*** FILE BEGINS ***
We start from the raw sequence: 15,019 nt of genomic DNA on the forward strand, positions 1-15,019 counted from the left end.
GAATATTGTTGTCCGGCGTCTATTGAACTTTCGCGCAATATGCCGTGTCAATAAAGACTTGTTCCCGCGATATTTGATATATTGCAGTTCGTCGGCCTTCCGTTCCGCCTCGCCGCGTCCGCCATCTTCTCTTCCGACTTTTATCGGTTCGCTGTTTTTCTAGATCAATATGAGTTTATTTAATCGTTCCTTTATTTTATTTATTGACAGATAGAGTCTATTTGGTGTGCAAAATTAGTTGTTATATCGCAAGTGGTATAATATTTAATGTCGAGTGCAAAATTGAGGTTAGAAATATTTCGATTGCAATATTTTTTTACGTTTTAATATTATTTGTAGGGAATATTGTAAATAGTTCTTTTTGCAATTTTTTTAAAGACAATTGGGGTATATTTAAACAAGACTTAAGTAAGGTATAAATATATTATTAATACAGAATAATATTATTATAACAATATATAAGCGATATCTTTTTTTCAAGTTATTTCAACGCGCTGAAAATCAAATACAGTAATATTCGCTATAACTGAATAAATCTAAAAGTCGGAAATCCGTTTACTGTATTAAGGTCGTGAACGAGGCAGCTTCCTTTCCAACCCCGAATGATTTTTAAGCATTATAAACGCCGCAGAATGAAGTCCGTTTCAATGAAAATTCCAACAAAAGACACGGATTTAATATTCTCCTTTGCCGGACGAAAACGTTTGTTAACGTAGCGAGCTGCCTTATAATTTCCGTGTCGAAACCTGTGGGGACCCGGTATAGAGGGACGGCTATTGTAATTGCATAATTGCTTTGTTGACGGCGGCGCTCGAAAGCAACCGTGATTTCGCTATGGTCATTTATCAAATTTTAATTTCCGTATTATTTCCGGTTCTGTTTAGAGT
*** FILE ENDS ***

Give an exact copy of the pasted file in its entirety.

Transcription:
We start from the raw sequence: 15,019 nt of genomic DNA on the forward strand, positions 1-15,019 counted from the left end.
GAATATTGTTGTCCGGCGTCTATTGAACTTTCGCGCAATATGCCGTGTCAATAAAGACTTGTTCCCGCGATATTTGATATATTGCAGTTCGTCGGCCTTCCGTTCCGCCTCGCCGCGTCCGCCATCTTCTCTTCCGACTTTTATCGGTTCGCTGTTTTTCTAGATCAATATGAGTTTATTTAATCGTTCCTTTATTTTATTTATTGACAGATAGAGTCTATTTGGTGTGCAAAATTAGTTGTTATATCGCAAGTGGTATAATATTTAATGTCGAGTGCAAAATTGAGGTTAGAAATATTTCGATTGCAATATTTTTTTACGTTTTAATATTATTTGTAGGGAATATTGTAAATAGTTCTTTTTGCAATTTTTTTAAAGACAATTGGGGTATATTTAAACAAGACTTAAGTAAGGTATAAATATATTATTAATACAGAATAATATTATTATAACAATATATAAGCGATATCTTTTTTTCAAGTTATTTCAACGCGCTGAAAATCAAATACAGTAATATTCGCTATAACTGAATAAATCTAAAAGTCGGAAATCCGTTTACTGTATTAAGGTCGTGAACGAGGCAGCTTCCTTTCCAACCCCGAATGATTTTTAAGCATTATAAACGCCGCAGAATGAAGTCCGTTTCAATGAAAATTCCAACAAAAGACACGGATTTAATATTCTCCTTTGCCGGACGAAAACGTTTGTTAACGTAGCGAGCTGCCTTATAATTTCCGTGTCGAAACCTGTGGGGACCCGGTATAGAGGGACGGCTATTGTAATTGCATAATTGCTTTGTTGACGGCGGCGCTCGAAAGCAACCGTGATTTCGCTATGGTCATTTATCAAATTTTAATTTCCGTATTATTTCCGGTTCTGTTTAGAGT